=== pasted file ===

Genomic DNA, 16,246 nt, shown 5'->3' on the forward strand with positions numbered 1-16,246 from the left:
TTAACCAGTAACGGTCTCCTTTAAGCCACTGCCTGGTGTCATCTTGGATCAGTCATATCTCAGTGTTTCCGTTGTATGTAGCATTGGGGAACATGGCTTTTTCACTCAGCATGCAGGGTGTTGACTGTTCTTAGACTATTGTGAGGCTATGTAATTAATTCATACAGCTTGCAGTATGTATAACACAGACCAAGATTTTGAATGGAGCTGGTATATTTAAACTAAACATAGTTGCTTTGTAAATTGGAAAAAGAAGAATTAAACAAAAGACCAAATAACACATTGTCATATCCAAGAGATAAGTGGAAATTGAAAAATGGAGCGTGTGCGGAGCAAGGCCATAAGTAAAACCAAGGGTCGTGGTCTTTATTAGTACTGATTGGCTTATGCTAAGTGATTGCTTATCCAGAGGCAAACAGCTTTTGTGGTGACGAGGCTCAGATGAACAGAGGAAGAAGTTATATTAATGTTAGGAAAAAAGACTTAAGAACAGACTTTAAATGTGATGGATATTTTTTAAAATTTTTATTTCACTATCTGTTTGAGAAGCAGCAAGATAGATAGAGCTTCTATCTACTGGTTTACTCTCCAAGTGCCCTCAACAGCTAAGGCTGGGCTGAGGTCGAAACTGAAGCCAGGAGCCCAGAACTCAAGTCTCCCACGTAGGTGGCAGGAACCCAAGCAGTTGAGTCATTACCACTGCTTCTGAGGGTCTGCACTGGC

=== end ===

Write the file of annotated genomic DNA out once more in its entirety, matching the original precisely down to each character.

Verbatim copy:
Genomic DNA, 16,246 nt, shown 5'->3' on the forward strand with positions numbered 1-16,246 from the left:
TTAACCAGTAACGGTCTCCTTTAAGCCACTGCCTGGTGTCATCTTGGATCAGTCATATCTCAGTGTTTCCGTTGTATGTAGCATTGGGGAACATGGCTTTTTCACTCAGCATGCAGGGTGTTGACTGTTCTTAGACTATTGTGAGGCTATGTAATTAATTCATACAGCTTGCAGTATGTATAACACAGACCAAGATTTTGAATGGAGCTGGTATATTTAAACTAAACATAGTTGCTTTGTAAATTGGAAAAAGAAGAATTAAACAAAAGACCAAATAACACATTGTCATATCCAAGAGATAAGTGGAAATTGAAAAATGGAGCGTGTGCGGAGCAAGGCCATAAGTAAAACCAAGGGTCGTGGTCTTTATTAGTACTGATTGGCTTATGCTAAGTGATTGCTTATCCAGAGGCAAACAGCTTTTGTGGTGACGAGGCTCAGATGAACAGAGGAAGAAGTTATATTAATGTTAGGAAAAAAGACTTAAGAACAGACTTTAAATGTGATGGATATTTTTTAAAATTTTTATTTCACTATCTGTTTGAGAAGCAGCAAGATAGATAGAGCTTCTATCTACTGGTTTACTCTCCAAGTGCCCTCAACAGCTAAGGCTGGGCTGAGGTCGAAACTGAAGCCAGGAGCCCAGAACTCAAGTCTCCCACGTAGGTGGCAGGAACCCAAGCAGTTGAGTCATTACCACTGCTTCTGAGGGTCTGCACTGGC